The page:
What’s not a nit is another all-out war in the Middle East, one that would quickly escalate worldwide. That’s worth a flame war, and Glenn Greenwald is in one with NBC right now – over Iran of course. NBC (and MSNBC) pays General Barry McCaffrey (retired) big bucks to be their in-house military expert, and he’s been on air saying we will be in an all-out war with Iran within ninety days, for sure – as sure as the sun will rise tomorrow and all that. And Greenwald is angry. He cites the Pulitzer Prize articles on how guys like McCaffrey are, in essence, agents of the Pentagon, and also paid by defense contractors to get the desired Pentagon and defense contractors message – which may not ever be the administration’s message – circulating in all public discourse. It’s an end-run around the civilian leadership that is supposed to tell the military what to do. And these guys want to destroy Iran, as Iran will surely have the bomb soon.
But Greenwald cites source after source saying there is no Iranian Bomb, and unlikely to be one soon, if ever. And Obama is being very careful about all this. Greenwald sees McCaffrey as participant in a Pentagon power grab to undermine the president, and the presidency. And he calls out NBC for not doing their homework, for not seeing what is really going on here. And of course NBC says they stand by their editorial integrity – McCaffrey is offering impartial and well-informed observations, as far as they know. Greenwald sneers at them. They sneer back. But earlier he had lit into CNN’s Erin Burnett for saying everyone knows Iran will have the bomb soon, if we don’t stop them right now. Everyone doesn’t know that, even if she is a fetching young thing. And he’s long been suspicious of Israel locking up key votes in Congress for their own ends, not for our good at all. But our unthinking media bugs him the most.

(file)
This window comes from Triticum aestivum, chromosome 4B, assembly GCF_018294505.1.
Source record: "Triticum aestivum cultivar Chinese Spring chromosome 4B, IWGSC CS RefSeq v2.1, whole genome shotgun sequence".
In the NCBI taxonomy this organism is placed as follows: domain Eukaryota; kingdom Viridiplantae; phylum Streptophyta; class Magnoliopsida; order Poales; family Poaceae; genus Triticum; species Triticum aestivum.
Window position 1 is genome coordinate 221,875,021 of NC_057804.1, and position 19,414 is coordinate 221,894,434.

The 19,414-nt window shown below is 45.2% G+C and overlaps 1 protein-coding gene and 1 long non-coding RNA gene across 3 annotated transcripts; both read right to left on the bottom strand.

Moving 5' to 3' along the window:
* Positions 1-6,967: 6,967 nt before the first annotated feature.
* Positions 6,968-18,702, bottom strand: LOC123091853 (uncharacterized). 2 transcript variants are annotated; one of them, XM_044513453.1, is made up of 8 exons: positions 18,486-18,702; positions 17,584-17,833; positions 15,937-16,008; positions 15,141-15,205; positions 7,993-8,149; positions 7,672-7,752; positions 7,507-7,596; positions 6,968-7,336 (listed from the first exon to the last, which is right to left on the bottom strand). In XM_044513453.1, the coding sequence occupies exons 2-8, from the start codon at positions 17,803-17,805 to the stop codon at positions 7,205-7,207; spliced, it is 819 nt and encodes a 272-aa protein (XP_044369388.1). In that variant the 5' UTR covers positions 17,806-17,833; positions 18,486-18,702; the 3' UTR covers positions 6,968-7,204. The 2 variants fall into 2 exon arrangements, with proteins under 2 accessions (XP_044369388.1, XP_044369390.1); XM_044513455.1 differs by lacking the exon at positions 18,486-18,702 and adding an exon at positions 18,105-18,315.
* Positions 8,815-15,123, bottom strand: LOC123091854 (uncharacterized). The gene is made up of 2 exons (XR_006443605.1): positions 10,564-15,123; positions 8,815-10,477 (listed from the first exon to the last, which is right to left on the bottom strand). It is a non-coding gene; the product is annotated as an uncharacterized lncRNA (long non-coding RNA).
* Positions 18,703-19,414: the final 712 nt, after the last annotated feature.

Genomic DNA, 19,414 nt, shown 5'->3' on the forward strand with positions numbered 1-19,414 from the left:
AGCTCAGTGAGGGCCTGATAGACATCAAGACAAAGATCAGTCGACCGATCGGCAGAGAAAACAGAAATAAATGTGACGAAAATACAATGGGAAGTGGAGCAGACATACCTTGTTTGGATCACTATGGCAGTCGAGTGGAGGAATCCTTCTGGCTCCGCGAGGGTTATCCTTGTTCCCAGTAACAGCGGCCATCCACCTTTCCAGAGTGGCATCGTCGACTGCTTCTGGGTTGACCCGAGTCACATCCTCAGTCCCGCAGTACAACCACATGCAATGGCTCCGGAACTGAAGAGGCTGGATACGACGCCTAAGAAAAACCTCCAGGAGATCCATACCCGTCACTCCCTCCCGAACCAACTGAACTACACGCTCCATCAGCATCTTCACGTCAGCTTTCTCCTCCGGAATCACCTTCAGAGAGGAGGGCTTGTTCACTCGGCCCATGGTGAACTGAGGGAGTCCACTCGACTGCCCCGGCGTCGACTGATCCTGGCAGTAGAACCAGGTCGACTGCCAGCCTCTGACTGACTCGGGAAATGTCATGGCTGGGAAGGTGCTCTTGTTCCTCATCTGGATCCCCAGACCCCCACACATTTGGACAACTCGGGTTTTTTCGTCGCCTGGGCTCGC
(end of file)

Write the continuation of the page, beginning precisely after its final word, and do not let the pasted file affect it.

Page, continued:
And now it’s General Barry McCaffrey, a notorious shill, and not just for the Pentagon. New York Times reporter David Barstow described McCaffrey’s role as a television pundit in that Pulitzer Prize winning series in 2008:
On NBC and in other public forums, General McCaffrey has consistently advocated wartime policies and spending priorities that are in line with his corporate interests. But those interests are not described to NBC’s viewers. He is held out as a dispassionate expert, not someone who helps companies win contracts related to the wars he discusses on television.
There’s the president we hire to make decisions and run things, as we asked (or he doesn’t get another term) – and there’s the military and the corporations. They can change things. Who you voted for may not matter all that much.